Although the platform can be used for pure compression testing, it was designed for tensile loading of soft tissues, synthetic fibers and cell-seeded elastomers. To this end, serrated friction grips were fabricated for tensile testing specimens; compression platens were not fabricated. The serrated grips, Figure 1c–e, consisted of a left and right fixture with each fixture made up of a top and bottom piece. The fixtures were machined from Plexiglas and the serrations were milled on the face using a double angle cutter (90°). Given that a major purpose of the platform is to subject small tissues and bone cells seeded on PDMS to precise strain, there was concern that the manipulation loads applied to the specimens in setting up the test could exceed those applied during the test. To avoid unintended preloads, a polycarbonate brace was developed to mount between the right and left fixtures. For cell work, the PDMS substrates were clamped in the fixtures and the cells were then seeded on the substrate. Stainless steel screws were used and 5 sets of the fixtures and braces were fabricated to accommodate preparation of multiple samples at the same time. Fixtures were able to be sterilized with alcohol and UV light before each use.
Each actuator used two mounts, a rear mount and a front mount. The stationary rear mount, previously described, connected the actuator body to the side plate via the track, Figure 2. The front mount attached the tip of the actuator to the carriage block via connectors that accommodated the load cells, Figure 3a–c. The front and rear mounts were machined from 6061-T6 aluminum 90° angle stock. To ensure reproducible alignment of the angle stock in the track (rear mount), a key was made on the underside of the mount by adding a rectangular plate to the base, Figure 2e. The plate rode in a track machined to maintain alignment. This was done to maintain alignment, ensure in-line linear movement of the actuators and minimize user variability in setup. The slotted rear mount enables the microactuator to be attached anywhere along the side plate.
In addition to the front actuator mount providing actuator support and alignment, it also holds a mounted plate with a vertical track, Figure 3d–e. The vertical track provides alignment and holds the slotted plate to which the specimen fixtures attach. The vertical slot in the plate enables adjustable clamp height, Figure 3d. This was done to enable testing of dry and wet specimens. At the lowest point on the track, the specimen can be completely submerged in a bath (cell medium, saline) and environmental chamber controlling for temperature, pH and humidity. Once setup is complete, the plate is locked in position for the duration of the test. Feeler gauges and gauge blocks are used in combination to set height on the right and left fixtures.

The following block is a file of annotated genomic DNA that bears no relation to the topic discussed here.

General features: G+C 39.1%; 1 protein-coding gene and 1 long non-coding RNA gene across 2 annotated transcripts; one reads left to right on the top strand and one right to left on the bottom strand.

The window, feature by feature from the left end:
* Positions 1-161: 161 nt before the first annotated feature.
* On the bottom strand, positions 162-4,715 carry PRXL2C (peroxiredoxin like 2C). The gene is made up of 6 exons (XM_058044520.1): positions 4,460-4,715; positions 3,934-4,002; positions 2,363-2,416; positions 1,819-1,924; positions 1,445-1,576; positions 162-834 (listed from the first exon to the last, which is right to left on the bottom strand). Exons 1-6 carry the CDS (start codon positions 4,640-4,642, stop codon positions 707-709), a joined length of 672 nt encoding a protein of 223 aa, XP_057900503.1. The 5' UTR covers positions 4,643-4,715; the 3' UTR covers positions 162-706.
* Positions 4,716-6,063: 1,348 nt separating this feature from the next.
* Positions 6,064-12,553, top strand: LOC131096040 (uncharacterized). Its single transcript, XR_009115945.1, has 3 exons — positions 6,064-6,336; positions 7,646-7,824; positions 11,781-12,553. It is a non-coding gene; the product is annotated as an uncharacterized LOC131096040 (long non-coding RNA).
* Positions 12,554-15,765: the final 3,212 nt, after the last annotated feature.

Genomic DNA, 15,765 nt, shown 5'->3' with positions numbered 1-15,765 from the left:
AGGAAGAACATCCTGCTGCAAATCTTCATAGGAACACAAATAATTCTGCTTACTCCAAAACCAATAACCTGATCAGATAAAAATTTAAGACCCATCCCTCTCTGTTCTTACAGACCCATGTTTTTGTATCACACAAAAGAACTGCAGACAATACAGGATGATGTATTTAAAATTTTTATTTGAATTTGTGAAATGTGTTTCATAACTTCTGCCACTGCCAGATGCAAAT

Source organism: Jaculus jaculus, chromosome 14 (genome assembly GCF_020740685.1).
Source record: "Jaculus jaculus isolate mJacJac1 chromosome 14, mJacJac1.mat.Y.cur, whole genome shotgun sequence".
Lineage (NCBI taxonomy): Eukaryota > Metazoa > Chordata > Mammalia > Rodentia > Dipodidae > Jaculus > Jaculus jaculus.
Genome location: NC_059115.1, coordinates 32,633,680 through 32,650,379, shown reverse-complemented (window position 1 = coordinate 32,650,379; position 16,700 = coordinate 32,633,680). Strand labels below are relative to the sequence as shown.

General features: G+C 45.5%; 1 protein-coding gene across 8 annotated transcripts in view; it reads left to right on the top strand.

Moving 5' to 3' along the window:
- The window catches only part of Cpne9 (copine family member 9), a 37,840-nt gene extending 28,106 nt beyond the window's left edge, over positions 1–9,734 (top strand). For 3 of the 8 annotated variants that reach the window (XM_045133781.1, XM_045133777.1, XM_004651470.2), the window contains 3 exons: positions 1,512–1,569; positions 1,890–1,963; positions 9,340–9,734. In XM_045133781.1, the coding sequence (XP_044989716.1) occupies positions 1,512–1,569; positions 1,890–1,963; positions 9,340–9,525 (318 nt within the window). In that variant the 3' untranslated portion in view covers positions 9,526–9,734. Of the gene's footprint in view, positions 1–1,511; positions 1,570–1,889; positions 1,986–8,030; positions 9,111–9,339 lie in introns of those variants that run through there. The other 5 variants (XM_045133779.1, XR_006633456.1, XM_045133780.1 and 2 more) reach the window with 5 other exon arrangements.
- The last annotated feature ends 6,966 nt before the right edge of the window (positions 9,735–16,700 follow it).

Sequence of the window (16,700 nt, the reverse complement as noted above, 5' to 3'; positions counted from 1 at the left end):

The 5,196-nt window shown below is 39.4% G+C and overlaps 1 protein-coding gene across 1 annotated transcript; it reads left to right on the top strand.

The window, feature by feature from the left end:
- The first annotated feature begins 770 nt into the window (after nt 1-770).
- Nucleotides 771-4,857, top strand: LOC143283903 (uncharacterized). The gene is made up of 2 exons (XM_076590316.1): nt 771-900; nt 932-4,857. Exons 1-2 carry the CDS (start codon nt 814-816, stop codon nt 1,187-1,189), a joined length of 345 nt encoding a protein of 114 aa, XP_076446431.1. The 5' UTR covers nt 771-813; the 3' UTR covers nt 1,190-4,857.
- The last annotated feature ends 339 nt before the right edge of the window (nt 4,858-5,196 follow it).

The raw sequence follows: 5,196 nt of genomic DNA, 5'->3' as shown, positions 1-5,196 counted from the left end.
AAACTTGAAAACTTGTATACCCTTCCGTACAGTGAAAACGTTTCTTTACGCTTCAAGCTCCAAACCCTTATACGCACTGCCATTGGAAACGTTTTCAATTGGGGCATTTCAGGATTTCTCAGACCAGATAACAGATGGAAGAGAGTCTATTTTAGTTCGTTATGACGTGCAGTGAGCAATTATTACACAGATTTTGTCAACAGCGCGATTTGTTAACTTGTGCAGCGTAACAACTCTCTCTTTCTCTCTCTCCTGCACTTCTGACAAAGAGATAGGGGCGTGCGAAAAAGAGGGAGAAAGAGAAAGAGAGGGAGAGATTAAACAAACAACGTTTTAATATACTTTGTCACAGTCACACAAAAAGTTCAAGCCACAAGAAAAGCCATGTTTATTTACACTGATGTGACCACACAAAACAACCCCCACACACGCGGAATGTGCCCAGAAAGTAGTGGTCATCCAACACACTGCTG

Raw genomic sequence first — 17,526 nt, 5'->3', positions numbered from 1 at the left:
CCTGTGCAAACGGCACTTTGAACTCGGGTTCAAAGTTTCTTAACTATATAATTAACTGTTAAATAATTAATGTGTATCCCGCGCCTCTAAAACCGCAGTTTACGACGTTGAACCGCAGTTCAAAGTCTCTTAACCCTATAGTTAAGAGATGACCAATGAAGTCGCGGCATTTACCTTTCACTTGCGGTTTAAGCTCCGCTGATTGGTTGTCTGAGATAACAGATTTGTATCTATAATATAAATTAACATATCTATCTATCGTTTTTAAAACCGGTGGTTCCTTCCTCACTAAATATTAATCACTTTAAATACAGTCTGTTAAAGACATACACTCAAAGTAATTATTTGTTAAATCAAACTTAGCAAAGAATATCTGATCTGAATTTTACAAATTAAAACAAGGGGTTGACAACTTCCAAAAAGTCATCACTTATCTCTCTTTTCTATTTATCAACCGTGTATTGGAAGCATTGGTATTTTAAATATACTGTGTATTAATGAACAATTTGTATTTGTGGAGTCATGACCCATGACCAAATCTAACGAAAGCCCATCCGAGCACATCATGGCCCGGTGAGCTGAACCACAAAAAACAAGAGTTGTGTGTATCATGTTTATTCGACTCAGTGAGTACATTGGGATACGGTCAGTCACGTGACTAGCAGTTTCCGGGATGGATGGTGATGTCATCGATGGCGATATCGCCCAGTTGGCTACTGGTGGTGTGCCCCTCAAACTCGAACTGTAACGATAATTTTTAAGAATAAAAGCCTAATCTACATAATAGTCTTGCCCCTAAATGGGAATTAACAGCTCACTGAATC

To accommodate the thread sizes of the commercial load cells and enable attachment to the actuators, round aluminum stock was drilled and tapped on end to accept either the threaded actuator tip or the load cell connector, Figure 3c. To anchor the tip of the microactuator to the carriage block one of the round connectors was turned down to provide the clearance and alignment to the front actuator mount. A crude nut with flats was machined to anchor the assembly given the confined space, Figure 3b–c.
Once assembled, the platform was run by controlling microactuator motion. The microactuators were controlled using the computer software Zaber Counsel. The proprietary software utilized code written in C Sharp, Visual Basic or Java. Codes were written in order to move specified distances based on desired strain.